Since adopted New Yorker and Arizona native John McDonald opened this Phoenix outpost in 1996, MercBar has always remained the premiere, upscale and sophisticated destination for after work, before or after dinner drinks or late night socializing.
Night club and Hookah lounge mixed into one to make the best Nightclub in Phoenix. Live DJ every night, Best hookah in the valley. 18+, proper attire to enter.
Nestled in the heart of Old Town Scottsdale Revolver combines a tour de force of hospitality, design and ambiance. Featuring a seductively dark and elegant atmosphere Revolver will leave an indelible mark on the Scottsdale nightlife experience.
Afterlife is the premier 18+ club located in Old Town Scottsdale, featuring 4 themed rooms (Liquid, Earth, Fire, and Air), with DJ's spinning in all the rooms. Afterlife also features Go-Go Dancers, Shower shows, Live performances and special guests.
Downtown Scottsdale offers some of the finest galleries, specialty retail, cultural attractions and dining in the Valley of the Sun. Downtown Scottsdale is at the heart of the city's art scene, with Contemporary and Western Art, Theatre 4301 and a wide variety of outdoor sculptures set amid the lush green lawns and sparkling fountains of Civic Center Mall. Scottsdale's Arts District is home to a high concentration of galleries showcasing some of the best Western and Southwestern art in the country. Throughout "Old Town", shopkeepers sell quality Native American crafts, offering everything from hand-woven Navajo rugs to Zuni silver jewelry. Take a walk through the historic Old Town Scottsdale and get a flavor of the old west. Wooden sidewalks and rustic traditions are preserved as you tie your horse to each shop's hitching post. Browse the many quaint stores that line the streets of Old Town and you'll find a mix of traditional Western-wear retailers, Southwestern specialty shops and tasty treats - including Sugar Bowl, a sweet Scottsdale station for more than 50 years.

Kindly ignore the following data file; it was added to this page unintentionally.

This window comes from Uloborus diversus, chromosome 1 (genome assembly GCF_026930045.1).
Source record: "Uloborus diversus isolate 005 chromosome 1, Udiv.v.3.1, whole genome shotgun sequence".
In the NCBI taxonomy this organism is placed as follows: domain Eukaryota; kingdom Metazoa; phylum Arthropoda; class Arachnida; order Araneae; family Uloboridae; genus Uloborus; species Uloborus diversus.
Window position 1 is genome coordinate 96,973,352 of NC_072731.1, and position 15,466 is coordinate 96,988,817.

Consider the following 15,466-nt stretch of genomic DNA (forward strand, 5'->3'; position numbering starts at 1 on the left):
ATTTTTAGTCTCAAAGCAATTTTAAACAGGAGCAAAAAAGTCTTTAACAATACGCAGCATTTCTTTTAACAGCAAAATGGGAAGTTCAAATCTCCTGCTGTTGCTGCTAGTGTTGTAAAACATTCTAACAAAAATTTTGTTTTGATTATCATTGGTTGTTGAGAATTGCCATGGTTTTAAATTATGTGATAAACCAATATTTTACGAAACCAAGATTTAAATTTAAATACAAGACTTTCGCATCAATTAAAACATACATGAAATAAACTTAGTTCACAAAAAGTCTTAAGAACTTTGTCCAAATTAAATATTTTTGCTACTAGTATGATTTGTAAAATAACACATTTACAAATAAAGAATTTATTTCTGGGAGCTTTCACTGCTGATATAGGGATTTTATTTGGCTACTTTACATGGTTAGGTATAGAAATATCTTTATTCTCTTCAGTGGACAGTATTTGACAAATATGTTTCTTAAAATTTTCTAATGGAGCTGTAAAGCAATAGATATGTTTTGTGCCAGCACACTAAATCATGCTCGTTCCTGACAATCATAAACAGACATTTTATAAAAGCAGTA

Mill Avenue is a historic street in Tempe. In north Tempe near Arizona State University, the street runs through a popular, pedestrian-friendly shopping and nightlife district. Mill Avenue was originally centered around the Hayden Flour Mill, which while disused still stands on the north end of the Avenue. Today, the avenue plays host to many bars, designer shopping stores, as wells as many fairs, and city festivals. It was described in 2010 by a New York Times reporter as "a bohemian commercial strip next to Arizona State University". At the northern end of the shopping district, the two Mill Avenue bridges cross the Salt River at Tempe Town Lake. One bridge was completed in 1931, the other in 1994. History Named after Charles T. Hayden, the Hayden Mill lends its name to Mill Avenue in Tempe, AZ. In the foreground is Tempe Town Lake, a popular recreation area. After the founding of Fort McDowell on the east side of central Arizona’s Salt River Valley in 1865, farmers moved into the area. These early settlers further developed the irrigation canals that the Hohokam people originally created and built new ones to carry Salt River water to their farms. Agriculture in the Salt River valley soon gave food to Arizona’s military posts and mining towns. In 1871, Hiram C. Hodge commented that there were two stores and a population of about 100 in Tempe. A substantial addition to the Tempe economy was established in 1877, when Charles T. Hayden, a business man from Connecticut, opened a flour-mill operation that was supplied with water from the Tempe Irrigating Canal. Charles T. Hayden, and his family operated the mill for three full generations, and it was the crucial to Tempe's community industry. Also in 1877, Charles' son Carl Hayden, who was to become a congressman and then senator from Arizona, was born in the Hayden family home, a building which is still a landmark on Mill Avenue today, now known as the western steakhouse Monti's La Casa Vieja ("The Old House"). Grady Gammage Memorial Auditorium The Hayden's Ferry Post Office was renamed the Tempe Post Office in 1879. In 1889, the new Phoenix and Maricopa Railroad linked Tempe with Phoenix. In 1894, the Maricopa County Board of Supervisors incorporated the town of Tempe. Tempe finally became a city after being inhabited for over 30 years. In 1962, the Laird and Dines Drug Store closed after 68 years of operation at the corner of Mill Avenue and Fifth Street. This drug store was one of the original fixtures on the commercial district of Mill Avenue. Tempe’s commercial center along Mill Avenue declined during these years. In 1964, construction of the Grady Gammage Memorial Auditorium, designed by Frank Lloyd Wright, was completed at the intersection of Mill Avenue and Apache Boulevard on the campus of Arizona State University. Prompted by Tempe’s centennial in 1971, Mill Avenue was revitalized into an entertainment and shopping district that attracts people from throughout the Phoenix Valley. In 1997, the Hayden Flour Mill closed after 123 years of continuous operation. The mill's last operator was Bay State Milling, which had purchased it in 1981. It is significant as the oldest continuously used industrial site in the Salt River Valley. Theaters The Valley Art Theater (operated by Harkins Theatres) is located on Mill Avenue as a comfortable single screen theater that typically shows art house and occasionally foreign films. The current building was built in 1938, although it underwent substantial internal renovations in the 1990s. Harkins Centerpoint was located on the avenue for a long time, however, with the completion of the Tempe Marketplace, which provided a modern Harkins building, it had to close. Tempe Arizona vacations are not complete without a visit to the Mill Avenue District. The Mill Avenue District is Tempe’s unique pedestrian-friendly downtown that captures the spirit of this college town. Shady red brick sidewalks, turn of the century buildings, restaurants, shops, entertainment venues, Arizona State University, "A" Mountain and Tempe Town Lake all make the Mill Avenue District a necessary stop during Tempe Arizona vacations - great dining, shopping and nightlife! Mill Avenue offers all types of entertainment options for all types of Tempe Arizona vacations: Families on Arizona vacations will enjoy Cox Splash Playground at Tempe Beach Park or renting pedal boats or kayaks on Tempe Town Lake. Experience a Broadway Show at ASU Gammage, a Frank Lloyd Wright designed theatre, contemporary art at the ASU Art Museum and live music performances. Plan your Arizona vacations around an ASU football game at Sun Devil Stadium or one of the numerous collegiate sporting events year round. Choose from more than 100 restaurants, nightlife venues and shops along Mill Avenue. Climb “A” mountain, also known as Hayden Butte Preserve Take in an independent film at Harkins Valley Art Theatre or stroll through public art displays. Enjoy one of the many annual festivals and events, such as the Tempe Festivals of the Arts, Oktoberfest and Tempe Town Lake and Ford Ironman Arizona.